Current collaboration with photographer Lindokuhle Sobekwa: Experimenting with pronto plate and chine collé prints

Lindo Sobekwa and printer Sarah Judge discussing a pronto print which has just been printed.

Photographer Lindokuhle Sobekwa was introduced to the David Krut Workshop (DKW) through renowned Johannesburg-based photographer Mikhael Subotzky, who is currently mentoring Sobekwa and whose studio neighbors the DKW at Arts on Main. Subotzky himself also collaborated with the DKW in 2019 to produce a series of photogravure editions. Sobekwa was born in Katlehong in 1995 and grew up in the township of Thokoza. He participated in the Of Soul and Joy Project, an educational programme at Buhlebuzile High School in Thokoza, which is where he was introduced to photography, working with more established photographers. Since then his photographs have been featured in various exhibitions and publications and he became a nominee member of Magnum Photos in 2018.

Each artist has their own way of approaching and producing images and by acknowledging this, our printing team values suggesting printing techniques that compliment an artist’s practice within the collaboration. Ordinarily, Sobekwa’s artistic practice and photography in general, is quite a lonesome process, from taking photographs to editing the images. The printing workshop not only provides Sobekwa with a platform for collaboration, but also with the opportunity to develop and grow his image making. Printers Kim-Lee Loggenberg and Sarah Judge headed up the project and assisted Sobekwa in printing and developing ideas as this is the photographer’s first experience with making prints.

Mentor Mikhael Subotzky, Kim-Lee Loggenberg and Lindo Sobekwa at DKW – Subotzky advising Sobekwa on the layout of one of his prints.

The printing team suggested pronto plate printing as a good printing fit for Sobekwa, as it allows him to make use of some of his existing photographic images in the making of new prints. With the assistance of printer Sarah Judge, Sobekwa sifted through his archive of photographic images and selected some that he wanted to turn into pronto prints.

Polyester plate or “pronto plate” lithography is a printing technique capable of producing the full spectrum of lithographic marks such as hand drawing, brush strokes, ink wash,  crayon and pencil marks, and is well suited for digital imaging. Plates can also be imaged directly with a toner printer so the process of making a plate is more immediate. Once the image is transferred onto the plate, the plate is heat-set so that the image bonds to the pronto plate and doesn’t lift off during the print process. Hereafter, the image is sensitised by soaking in a mixture of Gum Arabic and water. Gum Arabic and water is applied to the plate and an oil-based lithographic ink is used to capture the image. It is then possible to print the image multiple times resulting in a direct transfer of the printed image. Using the photographic image process on the pronto plate Sobekwa was able to disrupt the image using thinners, creating an uncontrolled, organic, handmade mark. Sobekwa’s prints use combinations of pronto plate printing as well as colour images digitally printed and chine-collé’d together to form one layered image.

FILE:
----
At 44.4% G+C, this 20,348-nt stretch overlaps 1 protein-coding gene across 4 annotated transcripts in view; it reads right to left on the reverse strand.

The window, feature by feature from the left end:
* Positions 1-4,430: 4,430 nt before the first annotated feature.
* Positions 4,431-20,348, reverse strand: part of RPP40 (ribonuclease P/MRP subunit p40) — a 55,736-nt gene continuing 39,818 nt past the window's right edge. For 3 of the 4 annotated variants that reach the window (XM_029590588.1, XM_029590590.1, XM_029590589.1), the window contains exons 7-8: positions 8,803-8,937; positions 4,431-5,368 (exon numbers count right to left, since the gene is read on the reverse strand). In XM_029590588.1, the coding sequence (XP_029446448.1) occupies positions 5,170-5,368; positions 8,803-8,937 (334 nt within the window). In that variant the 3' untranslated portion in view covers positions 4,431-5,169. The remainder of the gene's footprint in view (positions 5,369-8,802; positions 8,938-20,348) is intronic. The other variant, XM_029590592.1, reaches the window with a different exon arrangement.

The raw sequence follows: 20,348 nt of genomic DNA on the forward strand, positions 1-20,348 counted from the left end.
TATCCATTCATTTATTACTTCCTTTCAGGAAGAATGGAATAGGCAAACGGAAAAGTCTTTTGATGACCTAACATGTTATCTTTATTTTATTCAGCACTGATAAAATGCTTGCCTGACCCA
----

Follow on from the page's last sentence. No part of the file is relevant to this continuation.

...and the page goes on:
When he came to the workshop Sobekwa decided to work with a selection of images from two ongoing and related bodies of work: I carry Her photo with Me and Ezilalini: the Country. The first body of work explores the artist’s relationship with his family, focusing on a search for his older sister, Ziyanda, who disappeared when Sobekwa was a young boy. His search for her led to a deeper investigation of his family history and engages both with the memory of his sister and the wider implications of such disappearances—a troubling part of South Africa’s history. The project was developed when Sobekwa was a Magnum Foundation Photography and Social Justice fellow and found its first form as a hand-made artist book. The work also developed into a deeper investigation of Sobekwa’s ancestral homeland in the Eastern Cape. These are the images that make up Ezilalini: The Country, an ongoing photographic engagement that examines ideas of home and the fragmentation of family and identity, brought about by a reconnection to his community.

Sobekwa’s collaboration with David Krut Workshop is ongoing, with further experimentation with both pronto plate printing and chine-collé. He is participating in a residency with the A4 Foundation in Cape Town in October, showing some of the works produced at the workshop in the concluding residency exhibition. We look forward to sharing more of Sobekwa’s imagery soon.

Further reading:

Glossary of printmaking terms

Mikhael Subotzky | Humorism (After Eliot and da Messina)

Helena Uambembe: “Commander Nel’s Archive”

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